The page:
• Turn on BranchCache – enables BranchCache and configures the BranchCache service to start manually when we attempt to access data on a compatible server that exceeds the round trip time of 80 ms.
  • Set BranchCache Distributed mode – sets the client to use Distributed Cache mode.
  • Set BranchCache Hosted mode – sets the client to use Hosted Cache mode. In this mode we have to specify the server name that hosts the cache. This must match the name in the SSL certificate installed on the server.
  • Configure BranchCache for Network Files – allows us to specify the round trip latency value that triggers the use of BranchCache. The default value is 80 ms.
  • Set Percentage of Disk Space – allows us to configure space that is used to store BranchCache files. Default is 5% of total disk space on client computer.

Firewall Rules

We need to configure firewall rules only when we configure BranchCache trough Group Policy. We can use the predefined firewall rules for BranchCache. Regardless of the method we choose, we need to configure the following rules using Windows Firewall Advanced Security Snap-in:

  • BranchCache-ContentRetrieval – the rule which allows inbound and outbound HTTP traffic on TCP port 80. It is used for both Hosted and Distributed Cache modes.
  • BranchCache-PeerDiscovery – allows the inbound and outbound traffic on UDP port 3702. This rule is only required when using Distributed Cache mode.
  • BranchCache-Hosted Cache Client – allows the outbound HTTPS traffic on port 443 using TCP. This rule is only required when using Hosted Cache mode.

Netsh.exe

As we mentioned, we can use netsh.exe to configure BranchCache. When we use netsh.exe, necessary firewall rules will be automatically enabled. Any configuration set using netsh.exe, will be overwritten by Group Policy settings. We need to use elevated CMD when using netsh command to set BranchCache. Some of the common “netsh branchcache” command options are:

  • -reset – resets the current BranchCache configuration. It will stop and disable the service, reset registry values, delete any cache files. It also disables BranchCache firewall rules. We can use it if we don’t want to use BranchCache any more.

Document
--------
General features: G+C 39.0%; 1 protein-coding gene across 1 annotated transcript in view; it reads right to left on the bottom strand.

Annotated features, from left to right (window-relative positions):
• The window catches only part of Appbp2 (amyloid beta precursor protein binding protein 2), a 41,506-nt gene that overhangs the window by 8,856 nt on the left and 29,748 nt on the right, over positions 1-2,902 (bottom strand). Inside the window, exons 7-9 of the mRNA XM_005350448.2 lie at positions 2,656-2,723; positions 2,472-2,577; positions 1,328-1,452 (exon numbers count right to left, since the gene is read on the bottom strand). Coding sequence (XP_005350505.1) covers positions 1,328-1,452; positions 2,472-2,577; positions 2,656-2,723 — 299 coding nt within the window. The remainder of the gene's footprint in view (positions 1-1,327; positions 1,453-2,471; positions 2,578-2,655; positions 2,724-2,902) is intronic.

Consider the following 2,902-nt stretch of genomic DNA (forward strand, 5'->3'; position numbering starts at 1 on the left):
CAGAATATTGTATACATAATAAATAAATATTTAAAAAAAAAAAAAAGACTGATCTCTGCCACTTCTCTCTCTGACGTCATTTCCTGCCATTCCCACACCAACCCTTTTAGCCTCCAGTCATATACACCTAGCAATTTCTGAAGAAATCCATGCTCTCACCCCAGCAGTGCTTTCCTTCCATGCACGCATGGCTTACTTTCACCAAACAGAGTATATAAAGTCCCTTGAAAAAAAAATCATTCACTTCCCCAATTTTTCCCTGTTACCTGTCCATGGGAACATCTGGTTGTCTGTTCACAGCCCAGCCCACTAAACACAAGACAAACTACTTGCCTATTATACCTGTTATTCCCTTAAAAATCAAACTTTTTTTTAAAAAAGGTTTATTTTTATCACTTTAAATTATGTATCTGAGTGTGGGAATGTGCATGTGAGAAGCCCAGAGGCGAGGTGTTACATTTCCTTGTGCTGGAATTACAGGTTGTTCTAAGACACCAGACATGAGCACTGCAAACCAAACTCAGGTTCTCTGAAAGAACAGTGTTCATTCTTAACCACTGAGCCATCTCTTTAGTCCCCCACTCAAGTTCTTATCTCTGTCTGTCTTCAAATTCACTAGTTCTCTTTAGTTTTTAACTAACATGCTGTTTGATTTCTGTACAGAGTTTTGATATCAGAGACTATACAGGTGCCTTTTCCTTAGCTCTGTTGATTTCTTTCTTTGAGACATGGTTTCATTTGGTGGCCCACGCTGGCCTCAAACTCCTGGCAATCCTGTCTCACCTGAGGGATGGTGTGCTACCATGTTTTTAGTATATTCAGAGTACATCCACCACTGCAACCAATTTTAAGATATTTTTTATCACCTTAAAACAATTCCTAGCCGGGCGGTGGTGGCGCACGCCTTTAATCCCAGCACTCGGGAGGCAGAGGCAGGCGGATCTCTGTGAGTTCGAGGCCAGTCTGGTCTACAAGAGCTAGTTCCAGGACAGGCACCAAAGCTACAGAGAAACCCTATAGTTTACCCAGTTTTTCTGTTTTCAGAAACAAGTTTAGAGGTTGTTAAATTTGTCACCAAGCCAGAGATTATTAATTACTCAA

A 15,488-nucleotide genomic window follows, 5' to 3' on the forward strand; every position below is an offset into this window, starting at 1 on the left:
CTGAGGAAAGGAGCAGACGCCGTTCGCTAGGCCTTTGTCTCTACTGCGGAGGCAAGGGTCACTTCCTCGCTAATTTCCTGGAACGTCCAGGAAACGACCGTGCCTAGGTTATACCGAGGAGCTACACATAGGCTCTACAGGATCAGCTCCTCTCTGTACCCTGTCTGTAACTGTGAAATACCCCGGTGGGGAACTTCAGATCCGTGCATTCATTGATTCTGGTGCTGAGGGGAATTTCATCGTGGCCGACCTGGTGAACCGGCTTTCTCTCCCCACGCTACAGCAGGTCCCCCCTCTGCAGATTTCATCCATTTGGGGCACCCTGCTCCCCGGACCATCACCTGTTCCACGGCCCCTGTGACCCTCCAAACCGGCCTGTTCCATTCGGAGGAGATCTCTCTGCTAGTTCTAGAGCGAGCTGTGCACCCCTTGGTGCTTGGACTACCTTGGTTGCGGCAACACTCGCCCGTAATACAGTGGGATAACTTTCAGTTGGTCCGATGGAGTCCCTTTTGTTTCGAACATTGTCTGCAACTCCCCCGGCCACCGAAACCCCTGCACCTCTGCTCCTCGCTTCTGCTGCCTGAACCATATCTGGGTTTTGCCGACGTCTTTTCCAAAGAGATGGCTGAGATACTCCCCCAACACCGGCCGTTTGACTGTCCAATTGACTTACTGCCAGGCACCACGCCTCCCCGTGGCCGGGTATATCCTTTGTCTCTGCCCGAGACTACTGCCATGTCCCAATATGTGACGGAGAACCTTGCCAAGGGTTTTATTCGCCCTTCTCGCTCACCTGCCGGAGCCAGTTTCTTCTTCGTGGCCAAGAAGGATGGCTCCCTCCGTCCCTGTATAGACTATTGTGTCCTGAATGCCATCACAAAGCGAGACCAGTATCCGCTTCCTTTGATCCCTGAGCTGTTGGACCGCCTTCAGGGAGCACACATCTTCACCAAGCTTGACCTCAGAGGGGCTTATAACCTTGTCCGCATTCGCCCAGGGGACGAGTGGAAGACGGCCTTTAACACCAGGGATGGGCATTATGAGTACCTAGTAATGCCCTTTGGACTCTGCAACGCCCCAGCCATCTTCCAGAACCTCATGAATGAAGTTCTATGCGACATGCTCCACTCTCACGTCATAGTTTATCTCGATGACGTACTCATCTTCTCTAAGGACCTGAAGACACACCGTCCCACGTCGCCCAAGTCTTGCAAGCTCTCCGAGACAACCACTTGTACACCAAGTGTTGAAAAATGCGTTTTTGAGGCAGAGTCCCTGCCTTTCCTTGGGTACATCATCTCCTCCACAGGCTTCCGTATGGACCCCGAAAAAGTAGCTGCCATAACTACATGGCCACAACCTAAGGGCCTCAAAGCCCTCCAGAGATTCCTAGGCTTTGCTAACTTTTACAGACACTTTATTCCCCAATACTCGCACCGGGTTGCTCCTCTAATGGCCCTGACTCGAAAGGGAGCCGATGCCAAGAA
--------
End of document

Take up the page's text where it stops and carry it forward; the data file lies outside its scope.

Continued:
• -show status – displays the current service mode being used, how it was configured, and the status of the service.
  • set service mode = {distributed | local | hostedclient | disabled } – sets the cache mode. If we set it to “distributed”,  it sets the client to use Distributed Cache mode, starts the BranchCache service, changes the startup type to manual, and sets firewall rules. If we set it to “local”, it sets the client to Local Cache mode. It doesn’t enable any firewall rules. In Local mode, client stores data from WAN in local cache, without sharing it with other clients on the network. This mode is only available trough netsh command. If we set it to “hostedclient” mode, we have to specify the location parameter with the IP address or the name of the server which hosts the cache. This command sets the client to use Hosted Cache mode, enables BranchCache service, and sets firewall rules. If we set it to “disabled”, it will disable BranchCache.
  • -set cachesize – allows us to set the size of the local cache as a percentage or in number of bytes.
  • -set localcache – allows us to set the location of the local cache on our computer.

Keep in mind that BranchCache service startup must be set to manual and not automatic. The service will automatically start itself any time it needs to access the BranchCache data.

Examples